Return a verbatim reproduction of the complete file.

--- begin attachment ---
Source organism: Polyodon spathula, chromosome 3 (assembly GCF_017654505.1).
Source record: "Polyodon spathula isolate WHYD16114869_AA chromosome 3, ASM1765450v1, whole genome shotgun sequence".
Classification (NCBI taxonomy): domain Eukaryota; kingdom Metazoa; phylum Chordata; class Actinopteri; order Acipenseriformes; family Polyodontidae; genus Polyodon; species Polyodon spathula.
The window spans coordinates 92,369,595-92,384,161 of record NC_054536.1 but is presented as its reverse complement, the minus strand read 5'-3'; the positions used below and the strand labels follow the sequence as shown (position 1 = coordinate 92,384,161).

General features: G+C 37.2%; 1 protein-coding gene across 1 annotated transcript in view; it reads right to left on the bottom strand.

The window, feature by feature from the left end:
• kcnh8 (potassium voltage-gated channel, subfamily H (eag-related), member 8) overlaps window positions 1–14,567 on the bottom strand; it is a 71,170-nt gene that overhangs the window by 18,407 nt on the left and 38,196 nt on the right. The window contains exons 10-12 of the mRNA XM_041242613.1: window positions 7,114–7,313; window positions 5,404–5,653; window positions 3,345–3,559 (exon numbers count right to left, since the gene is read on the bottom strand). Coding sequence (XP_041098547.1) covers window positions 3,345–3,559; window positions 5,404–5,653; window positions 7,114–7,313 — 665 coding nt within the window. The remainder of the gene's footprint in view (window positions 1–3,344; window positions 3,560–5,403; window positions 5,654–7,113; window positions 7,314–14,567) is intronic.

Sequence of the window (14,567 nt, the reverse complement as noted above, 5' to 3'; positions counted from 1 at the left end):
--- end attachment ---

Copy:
Source organism: Polyodon spathula, chromosome 3 (assembly GCF_017654505.1).
Source record: "Polyodon spathula isolate WHYD16114869_AA chromosome 3, ASM1765450v1, whole genome shotgun sequence".
Classification (NCBI taxonomy): domain Eukaryota; kingdom Metazoa; phylum Chordata; class Actinopteri; order Acipenseriformes; family Polyodontidae; genus Polyodon; species Polyodon spathula.
The window spans coordinates 92,369,595-92,384,161 of record NC_054536.1 but is presented as its reverse complement, the minus strand read 5'-3'; the positions used below and the strand labels follow the sequence as shown (position 1 = coordinate 92,384,161).

General features: G+C 37.2%; 1 protein-coding gene across 1 annotated transcript in view; it reads right to left on the bottom strand.

The window, feature by feature from the left end:
• kcnh8 (potassium voltage-gated channel, subfamily H (eag-related), member 8) overlaps window positions 1–14,567 on the bottom strand; it is a 71,170-nt gene that overhangs the window by 18,407 nt on the left and 38,196 nt on the right. The window contains exons 10-12 of the mRNA XM_041242613.1: window positions 7,114–7,313; window positions 5,404–5,653; window positions 3,345–3,559 (exon numbers count right to left, since the gene is read on the bottom strand). Coding sequence (XP_041098547.1) covers window positions 3,345–3,559; window positions 5,404–5,653; window positions 7,114–7,313 — 665 coding nt within the window. The remainder of the gene's footprint in view (window positions 1–3,344; window positions 3,560–5,403; window positions 5,654–7,113; window positions 7,314–14,567) is intronic.

Sequence of the window (14,567 nt, the reverse complement as noted above, 5' to 3'; positions counted from 1 at the left end):